Carmen Lundy, 'This is Carmen Lundy' and 'Good Morning Kiss'
The Washington Post
January 31, 2003
Nothing brings out the best in vocalist Carmen Lundy faster than a broken heart. Or at least that's the impression left by "This Is Carmen Lundy," where sad songs easily trump romantic musings.
"All Day, All Night" may get the veteran jazz singer's new album off to a love-struck start, but the song seems awfully slight compared with what follows, when the blissful mood gives way to soulful reflection on "This Is the End of a Love Affair" and "Now That He's Gone." The former, a first-person account, and the latter, a third-person narrative, are reminders of just how skillful Lundy is when it comes to tapping sorrow or evoking vulnerability. Even when the tempo quickens and the orchestration brightens on the bop-inspired "Better Luck Next Time," Lundy waxes blue and philosophic, telling an ex-lover, "I'll see you around / In the lost and found."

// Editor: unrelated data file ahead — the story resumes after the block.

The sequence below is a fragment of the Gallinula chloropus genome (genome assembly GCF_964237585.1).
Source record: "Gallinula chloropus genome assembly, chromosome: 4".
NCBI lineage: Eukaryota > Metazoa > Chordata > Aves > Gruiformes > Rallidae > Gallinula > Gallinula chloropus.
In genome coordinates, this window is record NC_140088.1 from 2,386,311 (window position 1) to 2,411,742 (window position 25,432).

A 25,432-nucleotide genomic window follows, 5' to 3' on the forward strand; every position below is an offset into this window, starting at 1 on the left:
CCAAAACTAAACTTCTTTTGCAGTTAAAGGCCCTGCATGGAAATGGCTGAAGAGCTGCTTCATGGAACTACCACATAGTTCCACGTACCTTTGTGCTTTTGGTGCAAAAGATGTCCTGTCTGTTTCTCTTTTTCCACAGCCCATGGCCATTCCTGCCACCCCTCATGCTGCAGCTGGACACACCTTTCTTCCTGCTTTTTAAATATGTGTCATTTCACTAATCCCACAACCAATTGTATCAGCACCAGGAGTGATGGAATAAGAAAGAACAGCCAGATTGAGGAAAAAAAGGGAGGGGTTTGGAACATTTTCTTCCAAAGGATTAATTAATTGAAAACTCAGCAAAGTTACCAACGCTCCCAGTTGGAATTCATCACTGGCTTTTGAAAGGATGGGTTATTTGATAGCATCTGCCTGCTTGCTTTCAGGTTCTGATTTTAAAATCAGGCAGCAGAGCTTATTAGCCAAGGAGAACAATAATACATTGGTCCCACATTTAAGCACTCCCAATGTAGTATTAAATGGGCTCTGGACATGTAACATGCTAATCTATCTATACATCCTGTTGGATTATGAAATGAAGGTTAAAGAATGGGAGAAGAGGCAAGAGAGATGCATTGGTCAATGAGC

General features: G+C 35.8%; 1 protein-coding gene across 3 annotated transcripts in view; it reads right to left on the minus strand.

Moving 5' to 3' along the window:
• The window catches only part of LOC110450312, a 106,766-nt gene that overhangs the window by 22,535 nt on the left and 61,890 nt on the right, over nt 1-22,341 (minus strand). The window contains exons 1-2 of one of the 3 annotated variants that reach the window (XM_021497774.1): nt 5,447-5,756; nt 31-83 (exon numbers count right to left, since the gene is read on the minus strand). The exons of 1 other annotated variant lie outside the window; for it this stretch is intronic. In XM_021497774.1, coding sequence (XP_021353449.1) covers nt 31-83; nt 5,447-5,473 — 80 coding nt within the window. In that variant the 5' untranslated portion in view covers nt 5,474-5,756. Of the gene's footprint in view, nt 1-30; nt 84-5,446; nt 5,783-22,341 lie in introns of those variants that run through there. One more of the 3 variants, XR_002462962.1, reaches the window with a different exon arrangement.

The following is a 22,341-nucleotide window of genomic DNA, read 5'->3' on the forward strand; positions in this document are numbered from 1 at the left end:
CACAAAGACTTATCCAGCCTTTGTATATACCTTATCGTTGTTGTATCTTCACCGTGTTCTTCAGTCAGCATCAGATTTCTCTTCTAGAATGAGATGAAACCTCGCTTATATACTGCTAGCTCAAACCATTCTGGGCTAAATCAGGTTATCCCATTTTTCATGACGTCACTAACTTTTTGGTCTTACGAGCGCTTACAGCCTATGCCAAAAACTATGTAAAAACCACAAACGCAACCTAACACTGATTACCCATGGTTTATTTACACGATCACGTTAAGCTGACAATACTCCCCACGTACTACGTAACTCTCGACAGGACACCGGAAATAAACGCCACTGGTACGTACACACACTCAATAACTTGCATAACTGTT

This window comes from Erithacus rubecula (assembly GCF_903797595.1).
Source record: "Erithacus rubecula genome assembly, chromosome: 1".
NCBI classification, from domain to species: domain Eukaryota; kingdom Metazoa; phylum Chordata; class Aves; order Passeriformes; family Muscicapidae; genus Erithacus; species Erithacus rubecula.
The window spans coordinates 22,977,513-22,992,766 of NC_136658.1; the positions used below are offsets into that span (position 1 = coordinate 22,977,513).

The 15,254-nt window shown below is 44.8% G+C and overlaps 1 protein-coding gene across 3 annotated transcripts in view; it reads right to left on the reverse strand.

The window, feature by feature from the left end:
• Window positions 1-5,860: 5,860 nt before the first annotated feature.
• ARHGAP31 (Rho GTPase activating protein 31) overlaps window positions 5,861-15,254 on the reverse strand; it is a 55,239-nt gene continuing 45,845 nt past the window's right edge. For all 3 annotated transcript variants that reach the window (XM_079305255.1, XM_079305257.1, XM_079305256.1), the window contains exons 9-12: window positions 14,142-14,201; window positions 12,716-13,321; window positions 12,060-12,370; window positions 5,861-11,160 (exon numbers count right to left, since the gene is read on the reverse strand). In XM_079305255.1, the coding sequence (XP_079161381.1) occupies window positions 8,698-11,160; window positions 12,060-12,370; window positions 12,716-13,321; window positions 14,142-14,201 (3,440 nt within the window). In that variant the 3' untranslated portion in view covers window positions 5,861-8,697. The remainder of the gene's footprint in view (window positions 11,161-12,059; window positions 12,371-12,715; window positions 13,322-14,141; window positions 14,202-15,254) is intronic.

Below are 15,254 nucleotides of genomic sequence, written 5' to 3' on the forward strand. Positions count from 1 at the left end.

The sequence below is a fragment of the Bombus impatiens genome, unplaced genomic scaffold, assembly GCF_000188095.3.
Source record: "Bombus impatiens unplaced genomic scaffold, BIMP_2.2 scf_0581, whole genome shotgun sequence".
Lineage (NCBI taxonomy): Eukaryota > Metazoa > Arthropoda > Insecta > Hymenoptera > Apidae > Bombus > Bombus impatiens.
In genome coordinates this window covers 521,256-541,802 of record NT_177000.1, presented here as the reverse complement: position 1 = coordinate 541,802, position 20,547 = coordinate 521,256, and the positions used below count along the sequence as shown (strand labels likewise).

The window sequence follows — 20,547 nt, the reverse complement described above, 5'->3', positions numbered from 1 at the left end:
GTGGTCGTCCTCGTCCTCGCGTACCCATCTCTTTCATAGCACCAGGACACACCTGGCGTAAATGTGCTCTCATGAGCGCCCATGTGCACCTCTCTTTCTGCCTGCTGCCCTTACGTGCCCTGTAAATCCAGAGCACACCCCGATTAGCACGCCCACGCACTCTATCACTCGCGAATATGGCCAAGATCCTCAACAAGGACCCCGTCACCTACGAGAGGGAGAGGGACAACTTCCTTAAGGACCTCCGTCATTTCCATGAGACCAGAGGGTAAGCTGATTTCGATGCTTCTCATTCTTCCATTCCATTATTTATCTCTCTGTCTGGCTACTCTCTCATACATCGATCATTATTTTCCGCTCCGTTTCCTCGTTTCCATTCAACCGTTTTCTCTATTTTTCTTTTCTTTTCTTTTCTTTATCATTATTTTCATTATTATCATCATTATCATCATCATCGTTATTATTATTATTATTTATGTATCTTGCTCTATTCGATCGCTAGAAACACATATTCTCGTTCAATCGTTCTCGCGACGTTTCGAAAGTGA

The only love song that compares favorably is "(I Dream) in Living Color," and that's primarily because the arrangement, with its alternately jabbing and muted horns, allows Lundy a chance to freely improvise. A couple of inspirational ballads, including the Langston Hughes-inspired "One More River to Cross," add to the album's rewards and help showcase a terrific band that features saxophonist Bobby Watson, drummer Ralph Peterson Jr. and bassist Curtis Lundy (Carmen Lundy's brother), among others.
"Good Morning Kiss," Lundy's 1985 debut album and a recent reissue complete with alternate takes, documents her early promise in a series of colorfully orchestrated performances, with horn arrangements by Watson. Lundy's horn-like agility, immediately apparent on "Time Is Love," and her voice's seductive allure, amply displayed on "The Lamp Is Low," often make for a potent combination.